A reminder from the new climate record: the planet was once much hotter and the waters much higher

A reminder from the new climate record: the planet was once much hotter and the waters much higher

According to a study published in early December, the amount of carbon dioxide in the Earth’s atmosphere is higher than it has ever been.

Actually, the study indicates that the last time carbon dioxide (CO2) levels in our atmosphere were this high was approximately 14 million years ago. That was a long time before the advent of modern mankind.

Earth was nine degrees Fahrenheit warmer then than it is now, according to research main author Bärbel Hönisch, a geochemist at Columbia University’s Lamont-Doherty Earth Observatory.

According to University of Pennsylvania meteorologist Michael Mann, who was not involved in the study, sea level was likely more than 40 feet higher than it is now and the Greenland and West Antarctic ice sheets were not yet formed.

High sensitivity of climate to greenhouse gas

It is significantly longer ago than previous estimates—fourteen million years—have shown. According to a Columbia University release, the new study “asserts that long-term climate is highly sensitive to greenhouse gas, with cascading effects that may evolve over many millennia.”

The atmosphere presently contains 420 parts per million (ppm) of CO2, the greenhouse gas mainly responsible for global warming, compared to 280 ppm before to the Industrial Revolution. Over that period, the global temperature has likewise increased by roughly 2 degrees.
Hönisch stated, “We have long known that adding CO2 to our atmosphere raises the temperature.” “This study provides us with a much more reliable understanding of the long-term sensitivity of the climate.”

It’s evident that we have already put the planet in a variety of situations that have never been seen by our species, according to study co-author and University of Utah professor Gabriel Bowen.

Associated:Permafrost in the Arctic is 1,000 years old. Scientists are concerned about what might happen when it thaws.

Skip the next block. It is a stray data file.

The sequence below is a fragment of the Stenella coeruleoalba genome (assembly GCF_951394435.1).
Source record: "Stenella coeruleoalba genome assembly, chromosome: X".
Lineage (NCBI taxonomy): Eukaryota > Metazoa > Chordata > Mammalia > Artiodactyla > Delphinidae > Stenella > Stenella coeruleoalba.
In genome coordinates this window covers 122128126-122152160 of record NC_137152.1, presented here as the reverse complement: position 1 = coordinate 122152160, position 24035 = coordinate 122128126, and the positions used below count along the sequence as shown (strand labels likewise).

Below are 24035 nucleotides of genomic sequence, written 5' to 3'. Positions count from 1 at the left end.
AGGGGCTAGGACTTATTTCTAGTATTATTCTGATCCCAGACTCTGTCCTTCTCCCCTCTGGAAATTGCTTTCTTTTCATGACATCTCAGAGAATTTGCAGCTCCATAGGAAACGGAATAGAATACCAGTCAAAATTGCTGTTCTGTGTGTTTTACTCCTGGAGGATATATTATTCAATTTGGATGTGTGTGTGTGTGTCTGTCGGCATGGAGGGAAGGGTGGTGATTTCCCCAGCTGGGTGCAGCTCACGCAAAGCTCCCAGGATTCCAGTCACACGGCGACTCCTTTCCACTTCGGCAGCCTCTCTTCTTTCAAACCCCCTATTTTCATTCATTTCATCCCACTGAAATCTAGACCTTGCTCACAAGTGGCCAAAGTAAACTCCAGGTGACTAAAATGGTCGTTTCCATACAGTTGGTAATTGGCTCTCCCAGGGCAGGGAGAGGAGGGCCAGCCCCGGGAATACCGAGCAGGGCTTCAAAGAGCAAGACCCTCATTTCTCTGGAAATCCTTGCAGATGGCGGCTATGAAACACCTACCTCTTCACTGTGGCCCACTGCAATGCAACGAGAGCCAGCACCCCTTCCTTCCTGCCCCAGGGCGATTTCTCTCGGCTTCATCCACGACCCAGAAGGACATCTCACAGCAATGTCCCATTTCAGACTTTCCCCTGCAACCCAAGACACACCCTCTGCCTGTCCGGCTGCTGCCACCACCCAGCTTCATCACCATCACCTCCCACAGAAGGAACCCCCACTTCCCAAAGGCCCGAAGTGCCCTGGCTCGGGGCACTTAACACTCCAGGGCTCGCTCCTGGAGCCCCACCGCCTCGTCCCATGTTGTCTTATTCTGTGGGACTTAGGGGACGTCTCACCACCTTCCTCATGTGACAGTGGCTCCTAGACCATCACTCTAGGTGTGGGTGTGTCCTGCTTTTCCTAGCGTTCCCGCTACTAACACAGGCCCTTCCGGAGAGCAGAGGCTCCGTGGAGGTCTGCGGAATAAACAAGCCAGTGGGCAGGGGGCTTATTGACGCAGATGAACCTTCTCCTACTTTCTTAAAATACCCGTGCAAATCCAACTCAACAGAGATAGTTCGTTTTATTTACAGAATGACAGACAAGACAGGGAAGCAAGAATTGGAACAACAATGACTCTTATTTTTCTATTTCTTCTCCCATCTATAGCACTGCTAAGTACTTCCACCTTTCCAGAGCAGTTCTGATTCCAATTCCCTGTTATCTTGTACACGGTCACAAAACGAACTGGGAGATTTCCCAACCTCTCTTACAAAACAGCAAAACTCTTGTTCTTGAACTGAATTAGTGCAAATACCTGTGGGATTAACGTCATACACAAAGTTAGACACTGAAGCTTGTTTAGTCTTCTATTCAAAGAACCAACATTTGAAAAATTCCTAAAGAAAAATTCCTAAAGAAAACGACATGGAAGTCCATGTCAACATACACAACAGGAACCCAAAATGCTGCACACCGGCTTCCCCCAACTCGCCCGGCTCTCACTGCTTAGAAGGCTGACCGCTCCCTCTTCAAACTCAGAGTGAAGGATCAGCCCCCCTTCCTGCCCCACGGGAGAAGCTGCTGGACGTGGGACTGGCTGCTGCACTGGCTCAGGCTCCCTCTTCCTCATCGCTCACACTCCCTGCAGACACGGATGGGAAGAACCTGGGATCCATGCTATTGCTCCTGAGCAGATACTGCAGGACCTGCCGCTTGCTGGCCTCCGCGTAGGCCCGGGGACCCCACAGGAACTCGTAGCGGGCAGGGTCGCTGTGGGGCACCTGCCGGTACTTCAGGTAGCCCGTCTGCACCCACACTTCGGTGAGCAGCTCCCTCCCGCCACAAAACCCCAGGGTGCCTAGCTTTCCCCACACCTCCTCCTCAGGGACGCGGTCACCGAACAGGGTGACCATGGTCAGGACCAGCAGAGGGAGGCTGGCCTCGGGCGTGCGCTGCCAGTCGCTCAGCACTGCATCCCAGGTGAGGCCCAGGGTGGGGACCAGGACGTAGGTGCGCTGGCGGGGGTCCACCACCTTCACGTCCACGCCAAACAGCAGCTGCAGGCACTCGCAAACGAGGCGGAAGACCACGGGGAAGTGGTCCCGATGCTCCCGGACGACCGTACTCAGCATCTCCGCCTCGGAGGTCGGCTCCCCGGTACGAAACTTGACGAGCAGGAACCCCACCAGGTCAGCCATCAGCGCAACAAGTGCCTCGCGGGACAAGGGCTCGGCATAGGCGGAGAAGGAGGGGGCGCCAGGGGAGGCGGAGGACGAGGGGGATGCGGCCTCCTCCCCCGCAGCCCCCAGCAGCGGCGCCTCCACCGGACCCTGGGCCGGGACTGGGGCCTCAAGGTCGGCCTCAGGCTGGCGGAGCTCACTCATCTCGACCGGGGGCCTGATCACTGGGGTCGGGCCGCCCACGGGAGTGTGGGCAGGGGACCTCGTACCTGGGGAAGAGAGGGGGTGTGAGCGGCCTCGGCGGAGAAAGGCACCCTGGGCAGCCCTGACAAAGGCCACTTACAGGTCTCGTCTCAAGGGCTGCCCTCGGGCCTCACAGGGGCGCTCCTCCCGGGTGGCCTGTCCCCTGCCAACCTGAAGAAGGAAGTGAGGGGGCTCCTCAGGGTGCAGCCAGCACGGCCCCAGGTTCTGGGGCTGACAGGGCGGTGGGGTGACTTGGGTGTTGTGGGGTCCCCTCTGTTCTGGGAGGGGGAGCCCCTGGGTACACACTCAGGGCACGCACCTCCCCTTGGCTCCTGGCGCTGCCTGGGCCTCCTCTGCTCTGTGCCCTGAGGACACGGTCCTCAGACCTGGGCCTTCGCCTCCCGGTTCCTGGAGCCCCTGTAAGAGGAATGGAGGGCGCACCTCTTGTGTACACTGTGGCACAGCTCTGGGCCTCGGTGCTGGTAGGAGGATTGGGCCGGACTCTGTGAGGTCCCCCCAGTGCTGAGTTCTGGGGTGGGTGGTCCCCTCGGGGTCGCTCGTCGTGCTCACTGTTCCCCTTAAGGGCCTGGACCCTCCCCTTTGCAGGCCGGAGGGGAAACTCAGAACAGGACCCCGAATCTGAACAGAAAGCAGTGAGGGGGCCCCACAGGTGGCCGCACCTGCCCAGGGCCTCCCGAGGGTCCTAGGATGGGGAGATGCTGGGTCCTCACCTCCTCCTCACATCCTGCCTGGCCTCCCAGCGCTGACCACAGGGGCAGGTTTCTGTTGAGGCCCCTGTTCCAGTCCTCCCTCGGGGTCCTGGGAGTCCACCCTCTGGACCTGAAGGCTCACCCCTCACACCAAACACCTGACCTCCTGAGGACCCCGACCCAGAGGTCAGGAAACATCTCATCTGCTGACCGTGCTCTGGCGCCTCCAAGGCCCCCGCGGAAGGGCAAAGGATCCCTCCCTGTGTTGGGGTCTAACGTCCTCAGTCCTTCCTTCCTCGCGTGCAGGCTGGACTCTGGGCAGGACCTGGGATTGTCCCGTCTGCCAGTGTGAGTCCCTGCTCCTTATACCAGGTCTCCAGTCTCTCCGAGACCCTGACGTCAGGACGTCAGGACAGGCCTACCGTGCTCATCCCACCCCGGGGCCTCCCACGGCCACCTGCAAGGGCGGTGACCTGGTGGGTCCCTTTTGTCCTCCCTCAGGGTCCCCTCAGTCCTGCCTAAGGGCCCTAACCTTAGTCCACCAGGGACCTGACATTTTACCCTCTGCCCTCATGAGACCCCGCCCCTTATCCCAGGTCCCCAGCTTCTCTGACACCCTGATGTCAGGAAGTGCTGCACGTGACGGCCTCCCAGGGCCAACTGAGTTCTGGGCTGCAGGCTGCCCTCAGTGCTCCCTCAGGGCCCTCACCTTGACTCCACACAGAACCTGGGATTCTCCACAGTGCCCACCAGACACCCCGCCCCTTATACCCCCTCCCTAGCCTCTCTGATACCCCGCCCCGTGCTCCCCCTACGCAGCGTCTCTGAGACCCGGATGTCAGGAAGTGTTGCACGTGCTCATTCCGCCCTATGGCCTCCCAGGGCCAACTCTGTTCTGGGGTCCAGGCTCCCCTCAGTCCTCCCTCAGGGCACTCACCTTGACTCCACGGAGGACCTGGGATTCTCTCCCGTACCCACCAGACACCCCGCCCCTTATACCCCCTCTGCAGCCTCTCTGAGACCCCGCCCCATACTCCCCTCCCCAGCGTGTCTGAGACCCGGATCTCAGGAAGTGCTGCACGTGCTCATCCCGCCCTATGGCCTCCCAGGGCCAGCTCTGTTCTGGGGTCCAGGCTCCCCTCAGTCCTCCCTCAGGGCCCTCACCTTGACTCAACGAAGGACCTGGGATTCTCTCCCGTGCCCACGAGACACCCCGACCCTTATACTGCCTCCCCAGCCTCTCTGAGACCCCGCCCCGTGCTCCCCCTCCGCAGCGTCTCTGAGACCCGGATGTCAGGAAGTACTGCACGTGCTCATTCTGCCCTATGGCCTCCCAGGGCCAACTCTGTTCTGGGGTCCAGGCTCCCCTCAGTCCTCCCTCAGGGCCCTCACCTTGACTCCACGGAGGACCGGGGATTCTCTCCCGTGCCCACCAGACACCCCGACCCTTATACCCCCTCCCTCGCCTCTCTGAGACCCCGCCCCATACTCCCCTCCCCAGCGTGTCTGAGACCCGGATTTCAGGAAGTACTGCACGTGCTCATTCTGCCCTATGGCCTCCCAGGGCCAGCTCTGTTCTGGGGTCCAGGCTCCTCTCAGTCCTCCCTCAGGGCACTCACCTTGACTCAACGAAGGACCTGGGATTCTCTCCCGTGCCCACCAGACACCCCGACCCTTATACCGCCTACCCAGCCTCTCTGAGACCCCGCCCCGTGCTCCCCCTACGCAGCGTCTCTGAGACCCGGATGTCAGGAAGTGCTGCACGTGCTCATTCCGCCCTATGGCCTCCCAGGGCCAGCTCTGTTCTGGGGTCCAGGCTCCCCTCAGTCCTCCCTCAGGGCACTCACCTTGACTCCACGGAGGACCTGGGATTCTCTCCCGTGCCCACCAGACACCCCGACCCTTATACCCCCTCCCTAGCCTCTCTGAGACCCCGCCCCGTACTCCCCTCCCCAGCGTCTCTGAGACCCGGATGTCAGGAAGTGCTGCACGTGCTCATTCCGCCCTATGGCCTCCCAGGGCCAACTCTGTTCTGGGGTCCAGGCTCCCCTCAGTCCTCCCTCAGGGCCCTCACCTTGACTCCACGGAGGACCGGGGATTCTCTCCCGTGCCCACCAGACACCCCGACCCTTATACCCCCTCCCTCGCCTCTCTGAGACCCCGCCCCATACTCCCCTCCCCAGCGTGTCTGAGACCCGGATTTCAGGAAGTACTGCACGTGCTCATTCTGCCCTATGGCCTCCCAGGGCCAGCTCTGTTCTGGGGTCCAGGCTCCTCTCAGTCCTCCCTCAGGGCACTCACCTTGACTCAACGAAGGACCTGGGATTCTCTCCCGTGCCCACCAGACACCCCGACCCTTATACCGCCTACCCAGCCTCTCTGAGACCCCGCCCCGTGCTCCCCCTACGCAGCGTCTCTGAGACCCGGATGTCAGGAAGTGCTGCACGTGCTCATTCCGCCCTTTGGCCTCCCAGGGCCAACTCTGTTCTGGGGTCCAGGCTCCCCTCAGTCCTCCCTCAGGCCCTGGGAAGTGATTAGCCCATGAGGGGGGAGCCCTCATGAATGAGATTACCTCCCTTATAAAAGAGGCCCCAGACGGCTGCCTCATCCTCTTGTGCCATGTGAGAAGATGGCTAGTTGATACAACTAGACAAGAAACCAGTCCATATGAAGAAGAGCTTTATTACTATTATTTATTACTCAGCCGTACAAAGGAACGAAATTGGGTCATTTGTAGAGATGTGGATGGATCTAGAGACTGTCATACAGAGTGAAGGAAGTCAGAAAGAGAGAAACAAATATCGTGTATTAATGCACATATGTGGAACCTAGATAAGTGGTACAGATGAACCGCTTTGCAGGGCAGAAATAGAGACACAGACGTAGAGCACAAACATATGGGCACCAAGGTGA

How can we determine the CO2 concentrations in that distant past?

Since the last few decades have seen actual measurements of CO2 levels in our atmosphere, scientists must rely on “proxy” sources to estimate levels from earlier times. To do this, researchers examine things like air bubbles preserved in ice cores, the composition of prehistoric soils and ocean sediments, and the morphology of leaves from extinct plants.

Why was CO2 at that time so high?

According to Hönisch, “all-natural processes” like volcanoes, which release “a lot of carbon dioxide,” are the reason why CO2 levels were greater millions of years ago.

She also mentioned that CO2 can be released into the sky via the weathering of rocks on land. Indeed, a recent study published in Nature discovered that rocks have the ability to release CO2 at rates comparable to those of volcanoes.

What effect will this have on the future? Do we think we’ll be nine degrees warmer?

However, Mann noted that none of this indicates that humans are committed to a significant increase in global warming and sea level rise. It was more harder for ice sheets to form and aid in global cooling, he claimed, because those high carbon dioxide levels were maintained for millions of years rather than for decades or centuries.

“We can very likely prevent such levels of warming, ice sheet loss and sea level rise if we reduce carbon emissions substantially in the years ahead,” Mann stated.

Paleoclimatologist and co-author of the study Dana Royer of Wesleyan University put it this way: “This (analysis) does not tell you what the temperature will be in the year 2100. However, it does affect the current climate policies. It validates our preconceived notions. It also indicates that there will be slow, cascading impacts that persist for millennia.

‘Uncharted waters’ are where we are.

Indeed, “the study confirms the very close relationship between CO2 and global temperatures, and the fact that we’re headed toward CO2 levels not seen in 14 million years, as established in the study, indeed underscores that we’re in uncharted waters,” Mann stated.

The research additionally “highlights the threat of continued fossil fuel burning at a critical time, as policymakers in Dubai are determining the potential future course of climate action as the window for limiting warming below catastrophic levels begins to close.”

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